“It typically fits into my schedule [to answer AAA questions] at 2 a.m. when I can’t sleep,” Nitzsche says with a laugh. “I found the platform to be super-friendly, very easy to navigate.”
‘They didn’t make me feel ashamed’
For Jennifer Mau, a former ClearPoint client, the agency’s help was a godsend.
“I was at the end of my rope,” Mau says in a video testimonial on ClearPoint’s website. “I did an Internet search, and ClearPoint had the best ratings and also seemed like the most legitimate resource to negotiate my debt. Everybody was kind. They were able to negotiate really good rates. It was simple, and they didn’t make me feel ashamed for the debt that I had.”
The people ClearPoint tries to help have fallen behind—many desperately so—on credit cards, auto loans, student loans, mortgage payments or other bills. They are anxious about their finances, and some may be in denial about how much they owe.
Many have lost their jobs. Some may be suffering from depression or dealing with substance abuse. Many are receiving daily phone calls from collection agencies.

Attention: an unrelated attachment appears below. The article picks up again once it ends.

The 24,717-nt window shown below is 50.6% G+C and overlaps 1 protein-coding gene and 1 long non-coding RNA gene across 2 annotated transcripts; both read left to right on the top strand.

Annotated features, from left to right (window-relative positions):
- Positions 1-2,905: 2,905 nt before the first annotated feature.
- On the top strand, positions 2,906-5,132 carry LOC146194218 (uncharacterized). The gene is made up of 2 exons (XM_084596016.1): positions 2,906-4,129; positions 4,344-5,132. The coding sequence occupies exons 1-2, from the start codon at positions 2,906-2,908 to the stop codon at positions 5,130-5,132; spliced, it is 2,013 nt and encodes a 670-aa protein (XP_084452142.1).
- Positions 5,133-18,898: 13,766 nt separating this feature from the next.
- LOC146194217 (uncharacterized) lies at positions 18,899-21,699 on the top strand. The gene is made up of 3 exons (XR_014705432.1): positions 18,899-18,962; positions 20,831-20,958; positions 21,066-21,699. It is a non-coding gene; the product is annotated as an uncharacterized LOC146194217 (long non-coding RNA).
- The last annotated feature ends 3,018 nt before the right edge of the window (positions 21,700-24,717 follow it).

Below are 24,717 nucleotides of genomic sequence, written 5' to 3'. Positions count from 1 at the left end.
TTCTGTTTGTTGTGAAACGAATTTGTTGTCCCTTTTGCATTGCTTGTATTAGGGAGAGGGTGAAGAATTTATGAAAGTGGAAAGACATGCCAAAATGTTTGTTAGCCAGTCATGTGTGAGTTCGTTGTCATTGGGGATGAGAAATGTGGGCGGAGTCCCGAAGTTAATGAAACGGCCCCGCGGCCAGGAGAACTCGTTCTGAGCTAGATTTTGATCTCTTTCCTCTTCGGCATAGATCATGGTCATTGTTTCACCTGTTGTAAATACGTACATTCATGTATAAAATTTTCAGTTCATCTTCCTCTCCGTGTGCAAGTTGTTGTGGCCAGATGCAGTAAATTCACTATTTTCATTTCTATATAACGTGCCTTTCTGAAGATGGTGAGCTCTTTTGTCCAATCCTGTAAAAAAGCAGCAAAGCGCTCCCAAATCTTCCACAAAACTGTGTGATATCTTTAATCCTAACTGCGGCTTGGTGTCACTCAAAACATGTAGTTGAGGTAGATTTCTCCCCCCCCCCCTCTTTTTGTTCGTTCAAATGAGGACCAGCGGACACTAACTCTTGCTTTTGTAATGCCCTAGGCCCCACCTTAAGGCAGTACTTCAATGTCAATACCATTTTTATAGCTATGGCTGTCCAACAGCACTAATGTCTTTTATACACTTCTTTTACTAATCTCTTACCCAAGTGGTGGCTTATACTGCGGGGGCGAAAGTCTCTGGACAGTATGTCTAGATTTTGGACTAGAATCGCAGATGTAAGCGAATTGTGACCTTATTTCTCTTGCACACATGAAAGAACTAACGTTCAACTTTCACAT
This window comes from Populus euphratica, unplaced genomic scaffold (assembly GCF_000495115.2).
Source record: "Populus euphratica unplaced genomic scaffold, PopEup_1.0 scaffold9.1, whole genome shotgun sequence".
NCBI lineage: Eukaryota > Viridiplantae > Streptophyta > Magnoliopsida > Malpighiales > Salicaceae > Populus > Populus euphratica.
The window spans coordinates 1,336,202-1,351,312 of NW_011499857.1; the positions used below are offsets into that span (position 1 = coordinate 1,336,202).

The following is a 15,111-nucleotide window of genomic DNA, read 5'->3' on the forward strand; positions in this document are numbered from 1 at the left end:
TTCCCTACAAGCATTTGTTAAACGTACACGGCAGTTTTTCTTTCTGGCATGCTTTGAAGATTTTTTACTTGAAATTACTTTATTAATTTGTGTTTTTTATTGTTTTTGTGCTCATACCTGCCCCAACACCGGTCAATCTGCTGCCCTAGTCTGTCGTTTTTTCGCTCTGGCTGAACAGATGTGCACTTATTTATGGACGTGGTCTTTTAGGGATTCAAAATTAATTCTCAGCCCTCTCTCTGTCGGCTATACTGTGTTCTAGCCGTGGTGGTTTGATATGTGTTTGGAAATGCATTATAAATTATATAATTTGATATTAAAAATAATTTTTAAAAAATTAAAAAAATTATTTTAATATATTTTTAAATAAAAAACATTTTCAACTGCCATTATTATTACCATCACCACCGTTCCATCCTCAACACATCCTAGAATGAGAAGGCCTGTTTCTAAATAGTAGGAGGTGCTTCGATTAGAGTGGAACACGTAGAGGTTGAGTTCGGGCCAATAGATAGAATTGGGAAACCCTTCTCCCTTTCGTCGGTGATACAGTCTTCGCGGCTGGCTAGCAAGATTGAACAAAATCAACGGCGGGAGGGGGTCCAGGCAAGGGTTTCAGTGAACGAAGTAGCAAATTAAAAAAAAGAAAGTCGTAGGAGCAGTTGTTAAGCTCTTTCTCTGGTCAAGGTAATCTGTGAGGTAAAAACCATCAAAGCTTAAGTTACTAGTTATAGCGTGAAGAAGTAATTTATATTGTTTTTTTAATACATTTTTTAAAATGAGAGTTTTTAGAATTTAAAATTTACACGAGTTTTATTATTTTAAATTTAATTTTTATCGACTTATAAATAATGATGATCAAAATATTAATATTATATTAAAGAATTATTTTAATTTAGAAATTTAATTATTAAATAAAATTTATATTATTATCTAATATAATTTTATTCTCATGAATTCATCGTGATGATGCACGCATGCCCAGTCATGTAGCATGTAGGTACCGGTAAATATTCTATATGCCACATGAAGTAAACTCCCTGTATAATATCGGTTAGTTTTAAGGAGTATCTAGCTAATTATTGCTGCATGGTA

“Some may be dealing with financial infidelity—a spending habit, a gambling addiction—that they haven’t even admitted to their spouse,” Nitzsche says. “The hardest thing for most people is just to come in and see us.”
Nitzsche says ClearPoint’s typical client is a middle-aged woman with an annual income of about $35,000 and at least $15,000 in credit card debt. The average client is running a monthly deficit of about $1,050 — meaning that person’s monthly expenses, including all bills, exceeds her take-home pay by that amount.
For those seeking help with student loans, the average outstanding balance is a whopping $85,000, Nitzsche says.
Climbing out of debt
Almost one-fifth of ClearPoint’s clients take part in the organization’s Debt Management Program. Under that program, ClearPoint serves as an intermediary between the client and his or her creditors, sending a repayment proposal to each creditor and having all parties agree to a practical repayment schedule that typically includes a reduced interest rate and lower payments. The client then makes one monthly payment, which ClearPoint collects and divides among the creditors.